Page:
"Where's my husband?" Love Lane: "The Local Chinese say the richmen who lived on Muntri Street kept their mistress here, hence the name 'Ai Cheng Hang' 爱情巷 or Love Lane." By the way, Penang has designated bike lanes!

Pitt Street: "In the days when your money could be as 'big as a bullock cart wheel,' this was a popular rest stop for the limousines of the time."

Pitt Street 2: "Tok-tok mee is so called because hawkers would strike a 'tok tok' sound to signal their presence." According to an article the "tok tok" sound was made with two bamboo sticks. "Mee" is the word for "noodles."

Market Lane: "Also called today the palm wine, tuak is an alcoholic beverage made from underdeveloped flower of coconut palm tree. The collecting and market for tuak was entirely an Indian affair with the majority of its drinkers being Indian labourer." Note the sign in the left-hand corner is for Shop Tuak. In Aceh there is also tuak - it is also considered the local liquor, but much more clandestine due to the whole Sharia business. I have yet to have a chance to try it, and apparently it is not sold to women, because how indecent would that be?

Muntri Street: "This is the place where the famous shoe designer, Jimmy Choo started his apprenticeship." Who knew? Apparently back then women buying Jimmy Choo's were supporting child labor.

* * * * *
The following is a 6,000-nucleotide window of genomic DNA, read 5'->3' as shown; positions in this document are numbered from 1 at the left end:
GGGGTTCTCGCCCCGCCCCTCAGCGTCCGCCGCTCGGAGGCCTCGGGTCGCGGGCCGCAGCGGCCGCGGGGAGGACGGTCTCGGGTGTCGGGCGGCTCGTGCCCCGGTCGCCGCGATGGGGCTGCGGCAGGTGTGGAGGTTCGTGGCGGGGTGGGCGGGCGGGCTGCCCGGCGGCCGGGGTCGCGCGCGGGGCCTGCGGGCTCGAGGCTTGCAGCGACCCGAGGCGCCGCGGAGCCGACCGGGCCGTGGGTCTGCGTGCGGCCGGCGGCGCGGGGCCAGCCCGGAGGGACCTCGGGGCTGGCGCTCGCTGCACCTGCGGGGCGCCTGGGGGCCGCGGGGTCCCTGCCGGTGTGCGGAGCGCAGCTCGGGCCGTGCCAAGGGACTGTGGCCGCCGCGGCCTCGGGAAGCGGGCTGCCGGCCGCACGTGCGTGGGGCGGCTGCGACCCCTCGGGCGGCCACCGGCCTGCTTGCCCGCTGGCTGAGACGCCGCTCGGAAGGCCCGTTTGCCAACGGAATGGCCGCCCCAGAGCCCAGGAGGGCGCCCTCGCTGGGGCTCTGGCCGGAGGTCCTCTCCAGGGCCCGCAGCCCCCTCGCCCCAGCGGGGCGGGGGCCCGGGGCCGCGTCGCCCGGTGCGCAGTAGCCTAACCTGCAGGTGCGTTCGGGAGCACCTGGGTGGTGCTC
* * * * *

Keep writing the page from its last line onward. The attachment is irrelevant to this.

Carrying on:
Armenian Street: "The Tuak Pek King Hneoh Grand Float Procession 大伯公香花车大游行 is held in the year of the tiger to wash away bad luck and bring great wealth and health."

Armenian Street 2: Soo Hong Lane is the narrowest street in George Town. A hand-pulled rickshaw (aka trishaw), the most popular form of transportation then (and I have seen them still now), navigating through the street. I like how the rickshaw poles blend in so well with the tent poles.

Chowrasta Market: "The early convict labourers were reputed to have built most of the government building in Penang. Some ex-convicts became petty traders and were the core group who started Chowrasta Market 吉灵仔万山." Great arm and leg hair.

Seck Chuan Lane: "Seck Chuan Lane was a distribution centre for market produce. Many itinerant hawker took advantage of the crowd by plying their foods here. One of the favorite foods sold isTing Ting Thong or rock dandy, a hardened mixture of sugar, sesame seeds and nuts loved by kids. It has to be 'chiseled' and 'hammered' to break it into smaller biteable pieces."

Kimberley Street: "Kimberley Street is famous for its hawker food. Some stalls have been here for over 3 generations." Three generations simultaneously apparently! I love the flame coming from under the cook's pan and the map sticking out of the tourist's pack.

Rope Walk: "Rope Walk was named after the rope making activities on the street." Somewhat Rapunzel-esque.